Website: www.lion-nathan.co.nz

Key IS projects this year: Not disclosed.

Lion Nathan is the country’s leading brewer with market share of around 50 per cent and New Zealand accounts for around 15 per cent of group assets and of operating profits. In 2006, Lion Nathan worked with Microsoft and HP to migrate 100 users to Microsoft Exchange Server 2007. Independent business analyst and consultant BearingPoint found Lion Nathan could achieve strategic and operational benefits by consolidating 10 servers into three, with two mailbox servers clustered for high availability. Advanced mobile access and calendar features improved productivity for staff and made the system easier to administer.

HP designed and built new system architecture for the pilot project using three Microsoft Exchange Servers – one server fulfilling the client access and hub transport roles and two mailbox servers. The mailbox servers use Cluster Continuous Replication to mirror data between them.

Hide details for 66 Toll NZ66 Toll NZ

2006 Ranking: 66

Senior IS executive: Ken Pearson, National IT Manager

Reports to: Neil Chatfield, CFO

Size of IS shop: 52

PCs: 1000

Mobile PCs: 200

Terminals: 0

Hand-held devices: 300

Total screens: 1500

Industry: Transport and warehousing

PC environment: Linux; Windows 2000, XP; Compaq; Digital PC; Dell; IBM

Server environment: AIX; Linux; Solaris; Windows 2000, 2003, NT; Digital Intel-based; iSeries

DBMS: DB2, Lotus, Oracle, SQL

Address: Toll NZ Building, Smales Farm, Takapuna, Auckland

Website: www.tollnz.co.nz

Key IS projects this year: Not disclosed.

Changes are afoot for rail and ferry operator Toll NZ, 84 per cent owned by Australia’s Toll Holdings. Toll NZ is a multimodal freight transport and distribution company, which in 2006 had a service fleet including 27 electric locomotives, 188 diesel electric locomotives, 281 commercial trucks, three car ferries, and a route length of 3912 kilometers.

Ken Pearson has taken over the position of National IT manager for Toll NZ from David Eaton. Key IT projects for Toll NZ in the past 12 months have included a refresh of RFID/hand-held devices, and rostering, CRM, and container tracking systems. In its 2006 annual report, Toll NZ identified the need for continued deployment of technology to staff and customers to increase operational and administrative efficiencies and improve asset utilisation and monitoring capability. A commitment was also made to further investment in new technologies designed to maintain competitive positioning and a point of difference in order to retain, develop and grow the customer base.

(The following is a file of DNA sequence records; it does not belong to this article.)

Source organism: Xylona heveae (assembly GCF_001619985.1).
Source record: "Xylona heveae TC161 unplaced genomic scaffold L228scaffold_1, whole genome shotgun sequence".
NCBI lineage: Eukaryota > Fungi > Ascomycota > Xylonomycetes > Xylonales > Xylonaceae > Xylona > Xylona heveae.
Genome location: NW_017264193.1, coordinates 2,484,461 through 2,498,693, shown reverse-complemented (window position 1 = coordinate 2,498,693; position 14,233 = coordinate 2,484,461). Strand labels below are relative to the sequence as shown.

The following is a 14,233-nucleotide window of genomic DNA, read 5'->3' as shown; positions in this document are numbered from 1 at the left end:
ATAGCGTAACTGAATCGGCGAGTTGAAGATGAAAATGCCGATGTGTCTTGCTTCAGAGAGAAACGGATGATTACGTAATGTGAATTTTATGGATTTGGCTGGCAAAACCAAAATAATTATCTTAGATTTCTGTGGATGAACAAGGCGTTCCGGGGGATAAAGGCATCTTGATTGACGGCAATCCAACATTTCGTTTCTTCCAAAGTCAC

Hide details for 67 Ministry of Health67 Ministry of Health

2006 Ranking: 64

Senior IS executive: Warwick Sullivan, chief technology officer

Reports to: Deputy director general of health, corporate and information

Size of IS shop: 180

PCs: 1801

Mobile PCs: 400

Terminals: 0

Hand-held devices: 20

Total screens: 2221

Industry: Government and defence

PC environment: Windows 2000, XP; IBM

Server environment: IBM; Sun; Windows 2000, 2003; Linux

DBMS: Lotus, DB2, Oracle, Sybase, SQL

Address: 133 Molesworth Street, Wellington

Website: www.moh.govt.nz

Key IS projects this year: Capitation Funding and Payment Processes Stabilisation project; HRIS replacement; departmental contract management system.

As befits a Ministry that oversees one of the most important areas of public service according to public opinion, the Ministry of Health is undergoing significant change and has several key administrative and ICT initiatives underway. Chief technology officer Warwick Sullivan says the ministry supports national systems that take information from the health sector, process it on behalf of the sector and feed financial, clinical, statistical, and contracting information back to the sector. “A key focus for 2007 is on stabilising and improving these systems to reduce risk, maintain service levels, offer opportunity for improvements in business process and position the Ministry to support advances under the Health Information Strategy.”